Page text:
Dutch spelling reveals the pronunciation
Dutch spelling is challenging for English speakers, because in the English language pronunciation tells you nothing about how to spell the word.
In Dutch, however, what you see is what you get. In that regard Dutch is very straight-forward, but for English speakers this takes a lot of adjustment. This is an example of interference, or seeing language through an English filter.
English native speakers have to learn to pronounce exactly what’s there when they learn Dutch, and that the spelling shows you how to say that word. A good example that illustrates this is knie vs knee.
Consistency is the key to correct Dutch
The most challenging Dutch sounds are the G, R, UI and EU. However, many people believe they can’t say certain sounds when that’s actually not the case.
Very often a person is capable of saying UI, but then change their pronunciation for different words. Kruid, geluid and huis, for example. That’s because in English, you have "fruit" and "fluid". The secret to Dutch pronunciation is that you have to remain consistent.
Don’t be afraid to speak
It’s very important to open up to people and to be fine with making mistakes and people not always understanding you at first. You need to speak it often, as often as possible. Only then will your pronunciation improve. Even if you think what you said isn’t very good, you still learned something in the process.
One problem is that people who want to learn Dutch or another language strive for perfection right away. But you have to put in the time first. Everything that goes smoothly in life now took a lot of time to get to that point.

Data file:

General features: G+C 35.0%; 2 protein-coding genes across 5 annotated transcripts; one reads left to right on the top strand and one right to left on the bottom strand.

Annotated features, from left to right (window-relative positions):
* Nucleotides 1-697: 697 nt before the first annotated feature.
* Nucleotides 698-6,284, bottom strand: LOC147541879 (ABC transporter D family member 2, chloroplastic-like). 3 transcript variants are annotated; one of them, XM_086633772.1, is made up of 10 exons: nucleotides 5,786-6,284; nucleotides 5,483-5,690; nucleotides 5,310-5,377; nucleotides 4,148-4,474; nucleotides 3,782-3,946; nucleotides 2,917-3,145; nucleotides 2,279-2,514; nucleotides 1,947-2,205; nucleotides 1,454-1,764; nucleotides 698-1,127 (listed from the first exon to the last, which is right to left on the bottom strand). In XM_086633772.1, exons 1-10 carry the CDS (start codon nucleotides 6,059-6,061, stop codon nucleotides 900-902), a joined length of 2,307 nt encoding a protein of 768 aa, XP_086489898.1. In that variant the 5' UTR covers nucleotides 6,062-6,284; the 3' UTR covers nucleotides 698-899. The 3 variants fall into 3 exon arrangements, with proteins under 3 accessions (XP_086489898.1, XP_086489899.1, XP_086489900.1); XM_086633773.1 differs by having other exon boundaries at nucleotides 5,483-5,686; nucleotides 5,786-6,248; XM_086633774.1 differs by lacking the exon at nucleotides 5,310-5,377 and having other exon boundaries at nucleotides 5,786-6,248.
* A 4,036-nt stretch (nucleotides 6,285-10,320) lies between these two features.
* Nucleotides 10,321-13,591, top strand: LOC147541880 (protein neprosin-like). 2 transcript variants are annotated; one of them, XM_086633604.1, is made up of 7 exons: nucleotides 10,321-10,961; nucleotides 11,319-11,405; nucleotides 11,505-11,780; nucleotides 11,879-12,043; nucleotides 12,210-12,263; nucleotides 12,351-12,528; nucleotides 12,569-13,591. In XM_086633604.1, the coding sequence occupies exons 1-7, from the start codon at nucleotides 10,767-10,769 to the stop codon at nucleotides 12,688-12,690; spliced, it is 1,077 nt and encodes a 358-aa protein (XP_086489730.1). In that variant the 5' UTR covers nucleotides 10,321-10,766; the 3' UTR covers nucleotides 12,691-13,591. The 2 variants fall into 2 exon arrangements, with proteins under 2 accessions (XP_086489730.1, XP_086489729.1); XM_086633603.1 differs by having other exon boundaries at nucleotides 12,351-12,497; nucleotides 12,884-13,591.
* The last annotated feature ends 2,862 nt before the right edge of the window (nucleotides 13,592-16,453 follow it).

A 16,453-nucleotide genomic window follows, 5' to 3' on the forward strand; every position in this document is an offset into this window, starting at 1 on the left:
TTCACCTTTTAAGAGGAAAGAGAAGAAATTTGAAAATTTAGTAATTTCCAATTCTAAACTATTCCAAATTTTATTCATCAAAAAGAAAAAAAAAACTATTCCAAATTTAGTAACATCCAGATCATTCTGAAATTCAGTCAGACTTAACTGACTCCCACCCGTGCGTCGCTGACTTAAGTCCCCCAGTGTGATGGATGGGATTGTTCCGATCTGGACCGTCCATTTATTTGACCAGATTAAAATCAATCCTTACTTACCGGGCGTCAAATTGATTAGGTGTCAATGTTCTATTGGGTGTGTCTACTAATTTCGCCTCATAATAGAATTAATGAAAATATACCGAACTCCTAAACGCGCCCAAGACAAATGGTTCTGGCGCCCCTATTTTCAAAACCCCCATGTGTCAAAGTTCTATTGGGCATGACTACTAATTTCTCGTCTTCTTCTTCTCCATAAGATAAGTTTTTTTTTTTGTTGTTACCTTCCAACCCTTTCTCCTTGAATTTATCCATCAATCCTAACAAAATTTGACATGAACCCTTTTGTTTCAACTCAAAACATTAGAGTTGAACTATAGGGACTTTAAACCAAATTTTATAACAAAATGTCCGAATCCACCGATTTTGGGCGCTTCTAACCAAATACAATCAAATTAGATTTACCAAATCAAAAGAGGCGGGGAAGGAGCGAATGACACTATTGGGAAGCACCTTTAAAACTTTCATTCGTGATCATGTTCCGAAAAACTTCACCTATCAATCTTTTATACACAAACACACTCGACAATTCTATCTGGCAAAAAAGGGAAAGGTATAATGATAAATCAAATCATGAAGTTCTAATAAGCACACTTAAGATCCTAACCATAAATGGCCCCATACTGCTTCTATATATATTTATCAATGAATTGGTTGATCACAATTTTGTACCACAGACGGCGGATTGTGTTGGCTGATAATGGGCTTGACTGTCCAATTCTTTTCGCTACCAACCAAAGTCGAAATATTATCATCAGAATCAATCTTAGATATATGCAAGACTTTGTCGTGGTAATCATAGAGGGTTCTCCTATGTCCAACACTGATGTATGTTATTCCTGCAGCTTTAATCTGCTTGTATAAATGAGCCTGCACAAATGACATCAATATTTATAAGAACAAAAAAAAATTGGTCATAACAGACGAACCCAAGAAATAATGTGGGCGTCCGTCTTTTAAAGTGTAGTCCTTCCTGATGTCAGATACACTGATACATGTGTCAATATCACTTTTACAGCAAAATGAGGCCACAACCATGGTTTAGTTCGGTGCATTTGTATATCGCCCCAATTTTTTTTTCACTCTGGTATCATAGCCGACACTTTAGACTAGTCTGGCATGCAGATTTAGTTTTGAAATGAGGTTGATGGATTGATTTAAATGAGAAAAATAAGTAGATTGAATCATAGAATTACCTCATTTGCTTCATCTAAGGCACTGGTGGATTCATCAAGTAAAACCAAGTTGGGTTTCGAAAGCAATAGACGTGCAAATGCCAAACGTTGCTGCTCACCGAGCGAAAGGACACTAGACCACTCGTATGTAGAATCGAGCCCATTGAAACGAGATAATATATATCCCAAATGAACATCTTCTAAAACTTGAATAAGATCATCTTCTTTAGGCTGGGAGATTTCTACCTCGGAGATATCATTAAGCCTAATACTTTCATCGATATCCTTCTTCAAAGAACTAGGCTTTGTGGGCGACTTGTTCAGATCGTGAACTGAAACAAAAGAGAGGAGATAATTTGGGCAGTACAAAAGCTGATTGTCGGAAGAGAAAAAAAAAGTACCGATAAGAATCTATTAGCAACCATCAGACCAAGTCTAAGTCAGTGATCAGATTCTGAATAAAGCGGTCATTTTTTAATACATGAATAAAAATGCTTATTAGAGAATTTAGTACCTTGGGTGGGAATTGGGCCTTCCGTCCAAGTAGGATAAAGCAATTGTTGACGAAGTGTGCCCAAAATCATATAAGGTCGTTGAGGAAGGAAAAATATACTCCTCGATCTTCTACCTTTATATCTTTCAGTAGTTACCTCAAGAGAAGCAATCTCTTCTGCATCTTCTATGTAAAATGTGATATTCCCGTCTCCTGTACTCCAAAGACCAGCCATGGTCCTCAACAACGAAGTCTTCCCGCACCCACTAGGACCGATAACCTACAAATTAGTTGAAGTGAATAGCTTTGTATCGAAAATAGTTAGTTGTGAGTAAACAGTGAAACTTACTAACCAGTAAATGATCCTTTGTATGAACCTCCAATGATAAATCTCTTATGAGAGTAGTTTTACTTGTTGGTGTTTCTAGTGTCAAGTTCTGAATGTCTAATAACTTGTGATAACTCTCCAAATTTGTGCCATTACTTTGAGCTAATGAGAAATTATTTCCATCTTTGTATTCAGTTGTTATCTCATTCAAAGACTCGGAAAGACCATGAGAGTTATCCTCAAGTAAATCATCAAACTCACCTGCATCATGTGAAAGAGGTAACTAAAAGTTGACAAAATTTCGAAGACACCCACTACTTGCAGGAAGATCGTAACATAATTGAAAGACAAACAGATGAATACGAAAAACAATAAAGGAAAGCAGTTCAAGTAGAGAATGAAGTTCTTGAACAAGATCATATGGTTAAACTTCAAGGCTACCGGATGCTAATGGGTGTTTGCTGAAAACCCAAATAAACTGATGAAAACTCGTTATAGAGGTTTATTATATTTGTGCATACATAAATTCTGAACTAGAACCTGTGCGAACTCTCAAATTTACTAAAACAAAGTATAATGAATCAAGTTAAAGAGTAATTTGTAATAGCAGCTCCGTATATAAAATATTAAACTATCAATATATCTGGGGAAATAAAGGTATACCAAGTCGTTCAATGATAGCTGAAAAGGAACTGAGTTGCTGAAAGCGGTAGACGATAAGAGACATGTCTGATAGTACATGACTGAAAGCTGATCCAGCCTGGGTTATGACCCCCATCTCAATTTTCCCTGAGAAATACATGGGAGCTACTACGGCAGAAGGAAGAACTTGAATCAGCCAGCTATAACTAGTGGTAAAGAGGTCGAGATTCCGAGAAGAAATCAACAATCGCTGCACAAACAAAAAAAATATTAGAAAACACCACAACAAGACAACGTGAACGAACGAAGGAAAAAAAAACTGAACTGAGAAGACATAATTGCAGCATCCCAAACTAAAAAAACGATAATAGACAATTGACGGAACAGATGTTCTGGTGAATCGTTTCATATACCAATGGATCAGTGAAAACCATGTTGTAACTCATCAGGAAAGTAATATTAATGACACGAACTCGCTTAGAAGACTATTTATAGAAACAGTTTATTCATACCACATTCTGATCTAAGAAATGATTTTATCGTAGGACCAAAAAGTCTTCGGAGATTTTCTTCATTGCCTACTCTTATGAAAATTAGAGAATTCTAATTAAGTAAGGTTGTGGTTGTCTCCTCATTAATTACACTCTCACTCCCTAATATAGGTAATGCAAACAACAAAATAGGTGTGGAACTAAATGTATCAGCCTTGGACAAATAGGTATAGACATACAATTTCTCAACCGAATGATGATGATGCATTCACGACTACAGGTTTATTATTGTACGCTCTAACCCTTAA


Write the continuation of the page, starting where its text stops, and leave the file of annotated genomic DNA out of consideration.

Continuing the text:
Hold on to your accent!
For your own benefit, it’s important that you have a small accent when you speak Dutch. If you have an accent, people know that you’re not Dutch and then they can only admire you. If you sound too Dutch, then expectations and assumptions are suddenly very different and people will treat you differently.
Perhaps you will sound less educated or less intelligent to a Dutch person, or they will think you’re from a lower social class. However, when they find out you’re from another country and have a different native language, they will re-evaluate their whole opinion of you.
If you have a small accent it’s great, because it’s also something that makes you uniquely you. It’s not about you becoming Dutch, but about you enriching yourself with Dutch.
People love if you come from a different country, and if something in your Dutch speaking reflects your origin.
Don’t take it too serious
The only thing to keep in mind is that you need to be able to handle jokes about your accent. Dutch people enjoy teasing others about their language mistakes, making jokes and laughing about it, so it’s important to not be too sensitive about this. See it as something positive, because most often it means you've been accepted into the group!